The second example is the Rolex add. In here, we have three different things to look at: the slogan of “If you were racing here tomorrow you’d wear a Rolex”; the depiction of the watch and the racing car and the description text underneath the pictures. The slogan already implies the affiliation through purchase: racing drivers wear Rolex; if you want to be like one - that’s what you need. Then of course we have the imagery that is enhancing this particular affiliation, depicting a racing driver during a race (correct me if I’m wrong, but its Sir Jackie Stewart at Nürbürgring if I’m not mistaken and my poor old eyes are not deceiving me) and the actual watch in question. Underneath, we can read in the description “So to say that GP racing drivers have a highly developed sense of timing is something of an understatement. Their life depends on it”. This ties once again with the discourse used in the Richard Mille ad, the precision aspect of such a watch and the reasoning why presumably “ALL” racing drivers choose a Rolex, since their lives depend on the precision and what not, which is supposed to once again elevate the brand and the product. Since their lives depend on it, they for sure know what’s a good right? I think by now you already see the pattern and understand what Im saying. Interestingly, Rolex as an example has been investigated before in the field of sport sponsorship. As noted by Keshkar (2019): 

“Rolex, as a luxury brand, is present at the most prestigious events in golf, sailing, tennis, motor sport, and at equestrian tournaments. Given the longevity and strength of these relationships, in its sponsorships, Rolex is seen not merely as a sponsor... but also as a partner in these sports. (…) Prestigious sports events are important for Rolex to introduce its luxury products to doers and followers of such sports. It’s obvious that Rolex consumer segmentation is focused on a special social class which rarely can be available in lower class sports events. Luxury brands sponsor prestigious sports events and teams as part of their marketing strategy and for this purpose they also hire celebrity athletes as influencers.”


Lastly, the third example is a little bit different than the previous ones, since it’s the Tag Heuer ads that are using F1 drivers (and not only) as the brand endorsers in their advertisements. For their “Don’t crack under pressure” campaign that has been going on for many, many years,  they used arguably the two most “mainstream" recognised drivers - Ayrton Senna and Michael Schumacher (1991-1994). Those two ads are pretty similar to each other, depicting both drivers in deep thoughts, accompanied by the “Don’t crack under pressure” slogan, the logo and depiction of the watch and a short description text underneath. Tag Heuer is known for using only top athletes in their advertisements, and till today, both Schumacher and Senna, are recognised as the best drivers F1 has ever seen. Having both of them as endorsers not only portrays the value for the customer (“the watches must be great quality since THEY promote them”) but also carries the attributes of the endorsers to the product (enhanced by the use of words such as “resistance”, “precision”, “endurance”, which arguably could be attributed to both Ayrton and Michael, but that’s a topic for another article), which is something we mentioned before while discussing why athletes are being used as endorsers. Having two of the most recognisable F1 drivers in their advertisements does not only provide a sense of quality but surely drives engagement. Additionally, what is interesting to think about is the fact that during the period of time this campaign was run, internet was not a wide-spread  thing - but the international presence and recognition of the sport meant that many people were familiar with the faces of the endorsers used here, even to people that did not follow the sport closely, which surely enhanced the popularity of the campaign. Of course, the actual numbers are a corporate secret and we won’t know how much did it actually transfer to sales of their product, but it surely did help with building a certain brand image that lasts till today.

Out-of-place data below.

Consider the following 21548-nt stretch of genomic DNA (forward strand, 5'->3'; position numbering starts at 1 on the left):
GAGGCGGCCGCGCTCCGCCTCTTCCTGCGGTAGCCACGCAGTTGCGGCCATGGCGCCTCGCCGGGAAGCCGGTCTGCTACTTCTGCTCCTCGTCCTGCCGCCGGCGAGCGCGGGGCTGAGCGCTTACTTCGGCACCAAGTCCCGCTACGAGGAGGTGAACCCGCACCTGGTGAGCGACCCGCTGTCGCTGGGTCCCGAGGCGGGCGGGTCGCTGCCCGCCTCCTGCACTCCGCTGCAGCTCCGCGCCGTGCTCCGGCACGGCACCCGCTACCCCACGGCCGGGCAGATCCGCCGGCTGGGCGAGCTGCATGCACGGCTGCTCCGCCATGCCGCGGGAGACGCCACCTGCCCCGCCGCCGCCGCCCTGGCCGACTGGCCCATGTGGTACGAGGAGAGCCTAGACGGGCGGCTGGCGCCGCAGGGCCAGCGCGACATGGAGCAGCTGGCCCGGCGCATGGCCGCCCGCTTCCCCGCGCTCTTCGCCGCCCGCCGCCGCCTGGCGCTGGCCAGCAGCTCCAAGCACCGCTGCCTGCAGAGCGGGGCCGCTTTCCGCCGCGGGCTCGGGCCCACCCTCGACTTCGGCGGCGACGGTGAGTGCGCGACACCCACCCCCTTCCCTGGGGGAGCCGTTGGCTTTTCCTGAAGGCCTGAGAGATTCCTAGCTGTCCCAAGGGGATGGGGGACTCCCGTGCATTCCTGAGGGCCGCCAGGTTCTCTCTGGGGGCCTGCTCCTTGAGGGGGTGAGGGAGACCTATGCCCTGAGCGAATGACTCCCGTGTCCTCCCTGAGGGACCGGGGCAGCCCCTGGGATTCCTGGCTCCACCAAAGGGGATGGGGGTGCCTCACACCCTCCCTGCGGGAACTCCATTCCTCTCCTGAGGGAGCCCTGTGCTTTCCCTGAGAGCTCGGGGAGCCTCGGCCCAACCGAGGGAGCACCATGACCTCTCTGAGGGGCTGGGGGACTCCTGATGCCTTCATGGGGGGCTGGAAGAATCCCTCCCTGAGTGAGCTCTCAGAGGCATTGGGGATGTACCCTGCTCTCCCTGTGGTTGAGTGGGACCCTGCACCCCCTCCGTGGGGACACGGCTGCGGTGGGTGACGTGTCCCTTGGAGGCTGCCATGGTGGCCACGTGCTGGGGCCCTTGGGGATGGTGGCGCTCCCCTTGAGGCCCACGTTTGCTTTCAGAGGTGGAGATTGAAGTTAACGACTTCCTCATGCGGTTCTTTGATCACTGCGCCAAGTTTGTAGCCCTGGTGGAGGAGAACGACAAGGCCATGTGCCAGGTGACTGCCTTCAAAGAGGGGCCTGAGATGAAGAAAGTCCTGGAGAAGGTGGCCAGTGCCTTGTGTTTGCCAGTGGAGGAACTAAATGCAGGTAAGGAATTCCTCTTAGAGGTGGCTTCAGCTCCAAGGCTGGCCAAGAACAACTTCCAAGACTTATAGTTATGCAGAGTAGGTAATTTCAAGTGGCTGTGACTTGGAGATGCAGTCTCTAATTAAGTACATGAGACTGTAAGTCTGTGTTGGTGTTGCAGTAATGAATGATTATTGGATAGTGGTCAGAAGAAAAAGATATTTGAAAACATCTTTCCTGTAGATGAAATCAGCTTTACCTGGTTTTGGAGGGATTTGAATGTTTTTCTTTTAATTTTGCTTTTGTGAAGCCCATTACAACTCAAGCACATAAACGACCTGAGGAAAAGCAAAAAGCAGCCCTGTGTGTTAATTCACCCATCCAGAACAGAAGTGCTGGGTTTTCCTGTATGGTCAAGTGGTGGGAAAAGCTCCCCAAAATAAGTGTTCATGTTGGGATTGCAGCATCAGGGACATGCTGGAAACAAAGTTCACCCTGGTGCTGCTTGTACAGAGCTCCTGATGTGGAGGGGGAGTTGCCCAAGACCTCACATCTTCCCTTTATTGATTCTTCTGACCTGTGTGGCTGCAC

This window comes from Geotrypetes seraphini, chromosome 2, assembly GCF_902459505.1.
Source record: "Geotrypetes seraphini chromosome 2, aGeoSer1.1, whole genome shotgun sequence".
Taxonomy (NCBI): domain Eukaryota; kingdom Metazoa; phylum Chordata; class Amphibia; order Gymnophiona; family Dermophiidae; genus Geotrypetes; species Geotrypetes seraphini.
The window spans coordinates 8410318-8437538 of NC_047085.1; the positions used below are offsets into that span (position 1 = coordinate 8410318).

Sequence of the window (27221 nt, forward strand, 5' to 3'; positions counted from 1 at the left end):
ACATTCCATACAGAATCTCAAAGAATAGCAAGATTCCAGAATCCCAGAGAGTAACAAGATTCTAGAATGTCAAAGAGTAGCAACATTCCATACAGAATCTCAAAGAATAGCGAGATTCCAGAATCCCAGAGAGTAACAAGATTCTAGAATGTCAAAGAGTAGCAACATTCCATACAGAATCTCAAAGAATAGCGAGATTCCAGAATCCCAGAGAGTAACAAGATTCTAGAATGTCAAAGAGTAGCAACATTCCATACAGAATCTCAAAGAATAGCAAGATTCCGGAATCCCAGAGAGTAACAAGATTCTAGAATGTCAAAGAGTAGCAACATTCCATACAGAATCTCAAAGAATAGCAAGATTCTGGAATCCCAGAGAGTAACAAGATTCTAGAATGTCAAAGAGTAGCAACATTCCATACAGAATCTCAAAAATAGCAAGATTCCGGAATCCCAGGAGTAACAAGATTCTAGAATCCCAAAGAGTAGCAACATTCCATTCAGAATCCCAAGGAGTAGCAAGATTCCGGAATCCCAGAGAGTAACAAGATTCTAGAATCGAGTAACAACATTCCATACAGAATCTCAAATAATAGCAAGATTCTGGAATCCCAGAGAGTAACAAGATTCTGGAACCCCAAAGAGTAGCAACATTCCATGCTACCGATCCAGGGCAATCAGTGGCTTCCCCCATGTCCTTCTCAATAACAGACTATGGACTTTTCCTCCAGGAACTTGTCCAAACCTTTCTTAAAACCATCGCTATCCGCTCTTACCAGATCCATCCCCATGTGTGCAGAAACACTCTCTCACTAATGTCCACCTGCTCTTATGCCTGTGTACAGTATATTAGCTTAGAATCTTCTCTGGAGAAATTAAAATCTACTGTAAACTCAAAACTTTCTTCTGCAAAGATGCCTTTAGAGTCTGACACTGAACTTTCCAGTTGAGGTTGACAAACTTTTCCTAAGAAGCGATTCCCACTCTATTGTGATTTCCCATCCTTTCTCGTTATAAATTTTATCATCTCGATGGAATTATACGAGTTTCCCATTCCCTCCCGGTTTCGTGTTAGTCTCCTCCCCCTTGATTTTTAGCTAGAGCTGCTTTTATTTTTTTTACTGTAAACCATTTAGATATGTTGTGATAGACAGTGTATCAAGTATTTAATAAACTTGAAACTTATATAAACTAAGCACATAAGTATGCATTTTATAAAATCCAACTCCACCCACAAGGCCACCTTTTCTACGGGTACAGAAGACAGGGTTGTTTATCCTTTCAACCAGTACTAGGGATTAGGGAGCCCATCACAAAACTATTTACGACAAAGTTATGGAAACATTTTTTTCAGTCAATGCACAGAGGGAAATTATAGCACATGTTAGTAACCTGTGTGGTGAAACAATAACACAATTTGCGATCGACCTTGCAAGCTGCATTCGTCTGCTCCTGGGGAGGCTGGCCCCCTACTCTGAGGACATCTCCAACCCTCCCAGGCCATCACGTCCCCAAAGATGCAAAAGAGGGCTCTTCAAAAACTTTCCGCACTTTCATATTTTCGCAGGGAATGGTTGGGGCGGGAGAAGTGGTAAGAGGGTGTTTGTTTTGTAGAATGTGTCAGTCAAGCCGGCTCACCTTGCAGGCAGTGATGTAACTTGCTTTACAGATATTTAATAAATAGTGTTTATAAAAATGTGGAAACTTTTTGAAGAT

This article could possibly go on and on since we could discuss things here in further detail, with more theories and more examples but I tried to provide at least some understanding with this more surface-level analysis of the relationship between Formula 1 and luxury brands. To sum it up: luxury brands are interested in sports such as F1 because the association with them provides a further enhancement to the status they (the brands) are supposed to represent, and sponsoring the sport provides them with a place to advertise in basically a non-invasive way despite the financial status of the audience that is currently vastly different to what it used to be decades ago. Luxury brands rely on such advertising to enhance the desire for them, and using a high-speed, costly and dangerous sport and athletes participating in it to promote their products or services helps to create a certain image of them, that can be then further translated into sales. What I did not mention before is that they provide something back to the sport, actually enhancing the status of F1 to the audiences that follow it (kinda like an ouroboros in a sense). Additionally, the use of an athlete endorser provides the consumer with a sense of authenticity that can improve the consumers opinion about the brand and their product and might result in better brand recall or even in brand loyalty. 

I hope you enjoyed this little dwell into the world of sport sponsorship and we’d love to hear from you if you recall any different examples of what we’ve talked about here, or if you actually ever considered a purchase based on the sponsorship in F1 (does not have to be luxury brands, just anything goes). 



Brison, N. T., Byon, K. K., & Baker III, T. A. (2016). To tweet or not to tweet: The effects of social media endorsements on unfamiliar sport brands and athlete endorsers. Innovation, 18(3), 309-326.

Cheong, C., Pyun, D. Y., & Leng, H. K. (2019). Sponsorship and advertising in sport: a study of

consumers’ attitude. European Sport Management Quarterly, 19(3), 287-311.

Donahay, B., & Rosenberger III, P. J. (2007). Using brand personality to measure the effectiveness

of image transfer in formula one racing. Marketing Bulletin, 18.

Gwinner, K., & Swanson, S. R. (2003). A model of fan identification: Antecedents and sponsorship

outcomes. Journal of services marketing.

Keshkar, S., Lawrence, I., Dodds, M., Morris, E., Mahoney, T., Heisey, K., ... & Faruq, A. (2019). The role of culture in sports sponsorship: An update.

O'Keefe,B. (2005, September 5). America's fastest growing sport. Fortune, 48-64


The visuals of the examples of advertisements were found through the trusty google image search, and they’re mostly scans of already unavailable advertisements from the past.